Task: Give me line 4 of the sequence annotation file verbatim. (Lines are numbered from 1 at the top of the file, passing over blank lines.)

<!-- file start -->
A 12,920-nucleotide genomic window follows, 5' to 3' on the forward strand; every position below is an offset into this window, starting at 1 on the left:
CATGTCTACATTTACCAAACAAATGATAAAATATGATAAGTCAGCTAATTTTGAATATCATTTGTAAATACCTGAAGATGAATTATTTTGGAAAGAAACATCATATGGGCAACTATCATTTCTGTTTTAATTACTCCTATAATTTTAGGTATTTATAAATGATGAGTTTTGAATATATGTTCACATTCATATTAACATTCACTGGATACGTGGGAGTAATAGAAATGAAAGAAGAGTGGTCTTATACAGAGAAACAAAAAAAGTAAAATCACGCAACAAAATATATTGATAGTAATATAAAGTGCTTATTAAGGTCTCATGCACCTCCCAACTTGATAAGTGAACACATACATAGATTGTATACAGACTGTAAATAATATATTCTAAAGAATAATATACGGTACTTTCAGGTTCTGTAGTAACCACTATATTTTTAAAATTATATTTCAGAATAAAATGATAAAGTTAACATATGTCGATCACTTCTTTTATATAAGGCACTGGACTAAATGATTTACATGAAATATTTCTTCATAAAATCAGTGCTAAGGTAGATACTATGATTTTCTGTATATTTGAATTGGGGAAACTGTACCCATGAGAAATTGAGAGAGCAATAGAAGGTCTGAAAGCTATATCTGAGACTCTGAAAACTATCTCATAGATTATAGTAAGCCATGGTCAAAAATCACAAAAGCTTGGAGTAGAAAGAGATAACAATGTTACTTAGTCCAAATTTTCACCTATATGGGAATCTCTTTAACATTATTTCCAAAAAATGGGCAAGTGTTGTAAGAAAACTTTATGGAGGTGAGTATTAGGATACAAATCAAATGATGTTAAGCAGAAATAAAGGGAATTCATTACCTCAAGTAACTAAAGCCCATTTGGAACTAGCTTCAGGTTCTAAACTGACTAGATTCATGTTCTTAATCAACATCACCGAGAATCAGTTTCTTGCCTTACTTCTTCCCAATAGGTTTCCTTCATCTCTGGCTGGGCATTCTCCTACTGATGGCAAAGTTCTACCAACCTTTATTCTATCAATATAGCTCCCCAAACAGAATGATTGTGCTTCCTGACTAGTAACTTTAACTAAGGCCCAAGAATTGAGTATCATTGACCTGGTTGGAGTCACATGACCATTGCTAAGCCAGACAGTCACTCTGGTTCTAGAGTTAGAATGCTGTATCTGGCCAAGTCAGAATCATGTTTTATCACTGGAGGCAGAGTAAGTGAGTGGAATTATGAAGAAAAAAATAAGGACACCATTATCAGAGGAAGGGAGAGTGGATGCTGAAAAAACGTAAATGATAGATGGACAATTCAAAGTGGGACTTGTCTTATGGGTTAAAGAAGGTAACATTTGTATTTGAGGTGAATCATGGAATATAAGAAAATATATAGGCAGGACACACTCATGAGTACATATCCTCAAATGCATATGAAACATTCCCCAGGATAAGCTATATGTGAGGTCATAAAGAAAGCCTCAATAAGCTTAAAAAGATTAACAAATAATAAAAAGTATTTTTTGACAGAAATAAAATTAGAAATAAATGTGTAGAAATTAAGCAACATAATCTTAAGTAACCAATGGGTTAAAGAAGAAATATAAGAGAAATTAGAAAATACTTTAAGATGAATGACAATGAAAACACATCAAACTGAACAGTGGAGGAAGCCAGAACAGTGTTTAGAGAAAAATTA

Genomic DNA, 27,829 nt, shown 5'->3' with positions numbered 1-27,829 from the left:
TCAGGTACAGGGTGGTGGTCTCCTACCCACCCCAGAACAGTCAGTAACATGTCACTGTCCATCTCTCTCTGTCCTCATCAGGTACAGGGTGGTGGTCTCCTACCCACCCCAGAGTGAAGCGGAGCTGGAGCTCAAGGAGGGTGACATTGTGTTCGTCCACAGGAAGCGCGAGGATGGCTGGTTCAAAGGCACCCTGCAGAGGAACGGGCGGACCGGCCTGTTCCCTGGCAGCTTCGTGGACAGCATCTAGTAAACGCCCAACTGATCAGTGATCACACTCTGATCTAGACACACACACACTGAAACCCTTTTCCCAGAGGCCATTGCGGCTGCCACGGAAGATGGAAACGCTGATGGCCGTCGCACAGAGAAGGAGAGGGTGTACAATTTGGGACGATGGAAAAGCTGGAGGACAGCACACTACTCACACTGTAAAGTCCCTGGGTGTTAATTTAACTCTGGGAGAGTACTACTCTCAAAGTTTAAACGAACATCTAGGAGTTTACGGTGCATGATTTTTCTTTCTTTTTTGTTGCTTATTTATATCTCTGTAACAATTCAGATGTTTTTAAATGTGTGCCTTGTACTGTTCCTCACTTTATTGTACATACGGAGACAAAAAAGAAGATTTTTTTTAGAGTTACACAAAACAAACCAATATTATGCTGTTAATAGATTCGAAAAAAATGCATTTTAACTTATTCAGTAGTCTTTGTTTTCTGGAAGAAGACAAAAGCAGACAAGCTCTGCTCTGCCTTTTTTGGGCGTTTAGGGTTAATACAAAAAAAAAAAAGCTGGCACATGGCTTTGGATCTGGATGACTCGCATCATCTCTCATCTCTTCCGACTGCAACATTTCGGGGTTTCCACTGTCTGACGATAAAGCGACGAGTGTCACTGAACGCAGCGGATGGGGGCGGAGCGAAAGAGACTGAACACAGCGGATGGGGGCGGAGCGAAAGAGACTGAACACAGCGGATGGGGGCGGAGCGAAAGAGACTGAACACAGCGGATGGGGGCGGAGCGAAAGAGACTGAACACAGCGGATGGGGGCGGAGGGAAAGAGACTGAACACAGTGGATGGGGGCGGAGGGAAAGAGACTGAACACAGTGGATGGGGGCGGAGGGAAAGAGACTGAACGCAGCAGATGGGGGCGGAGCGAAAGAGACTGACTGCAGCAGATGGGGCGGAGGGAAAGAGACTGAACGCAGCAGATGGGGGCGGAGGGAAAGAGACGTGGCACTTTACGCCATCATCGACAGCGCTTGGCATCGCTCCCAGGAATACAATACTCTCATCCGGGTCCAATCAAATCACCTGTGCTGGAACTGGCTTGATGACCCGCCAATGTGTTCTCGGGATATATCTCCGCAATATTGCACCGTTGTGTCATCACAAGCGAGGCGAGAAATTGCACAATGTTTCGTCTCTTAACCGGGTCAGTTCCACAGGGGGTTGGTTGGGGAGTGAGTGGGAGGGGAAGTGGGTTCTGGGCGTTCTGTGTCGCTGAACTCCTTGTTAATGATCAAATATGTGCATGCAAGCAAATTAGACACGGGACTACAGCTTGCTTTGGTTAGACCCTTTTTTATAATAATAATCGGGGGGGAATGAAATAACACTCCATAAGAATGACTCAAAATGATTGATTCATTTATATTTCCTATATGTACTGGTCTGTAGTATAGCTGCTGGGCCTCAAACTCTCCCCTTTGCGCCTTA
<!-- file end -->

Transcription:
TCAGGTACAGGGTGGTGGTCTCCTACCCACCCCAGAACAGTCAGTAACATGTCACTGTCCATCTCTCTCTGTCCTCATCAGGTACAGGGTGGTGGTCTCCTACCCACCCCAGAGTGAAGCGGAGCTGGAGCTCAAGGAGGGTGACATTGTGTTCGTCCACAGGAAGCGCGAGGATGGCTGGTTCAAAGGCACCCTGCAGAGGAACGGGCGGACCGGCCTGTTCCCTGGCAGCTTCGTGGACAGCATCTAGTAAACGCCCAACTGATCAGTGATCACACTCTGATCTAGACACACACACACTGAAACCCTTTTCCCAGAGGCCATTGCGGCTGCCACGGAAGATGGAAACGCTGATGGCCGTCGCACAGAGAAGGAGAGGGTGTACAATTTGGGACGATGGAAAAGCTGGAGGACAGCACACTACTCACACTGTAAAGTCCCTGGGTGTTAATTTAACTCTGGGAGAGTACTACTCTCAAAGTTTAAACGAACATCTAGGAGTTTACGGTGCATGATTTTTCTTTCTTTTTTGTTGCTTATTTATATCTCTGTAACAATTCAGATGTTTTTAAATGTGTGCCTTGTACTGTTCCTCACTTTATTGTACATACGGAGACAAAAAAGAAGATTTTTTTTAGAGTTACACAAAACAAACCAATATTATGCTGTTAATAGATTCGAAAAAAATGCATTTTAACTTATTCAGTAGTCTTTGTTTTCTGGAAGAAGACAAAAGCAGACAAGCTCTGCTCTGCCTTTTTTGGGCGTTTAGGGTTAATACAAAAAAAAAAAAGCTGGCACATGGCTTTGGATCTGGATGACTCGCATCATCTCTCATCTCTTCCGACTGCAACATTTCGGGGTTTCCACTGTCTGACGATAAAGCGACGAGTGTCACTGAACGCAGCGGATGGGGGCGGAGCGAAAGAGACTGAACACAGCGGATGGGGGCGGAGCGAAAGAGACTGAACACAGCGGATGGGGGCGGAGCGAAAGAGACTGAACACAGCGGATGGGGGCGGAGCGAAAGAGACTGAACACAGCGGATGGGGGCGGAGGGAAAGAGACTGAACACAGTGGATGGGGGCGGAGGGAAAGAGACTGAACACAGTGGATGGGGGCGGAGGGAAAGAGACTGAACGCAGCAGATGGGGGCGGAGCGAAAGAGACTGACTGCAGCAGATGGGGCGGAGGGAAAGAGACTGAACGCAGCAGATGGGGGCGGAGGGAAAGAGACGTGGCACTTTACGCCATCATCGACAGCGCTTGGCATCGCTCCCAGGAATACAATACTCTCATCCGGGTCCAATCAAATCACCTGTGCTGGAACTGGCTTGATGACCCGCCAATGTGTTCTCGGGATATATCTCCGCAATATTGCACCGTTGTGTCATCACAAGCGAGGCGAGAAATTGCACAATGTTTCGTCTCTTAACCGGGTCAGTTCCACAGGGGGTTGGTTGGGGAGTGAGTGGGAGGGGAAGTGGGTTCTGGGCGTTCTGTGTCGCTGAACTCCTTGTTAATGATCAAATATGTGCATGCAAGCAAATTAGACACGGGACTACAGCTTGCTTTGGTTAGACCCTTTTTTATAATAATAATCGGGGGGGAATGAAATAACACTCCATAAGAATGACTCAAAATGATTGATTCATTTATATTTCCTATATGTACTGGTCTGTAGTATAGCTGCTGGGCCTCAAACTCTCCCCTTTGCGCCTTA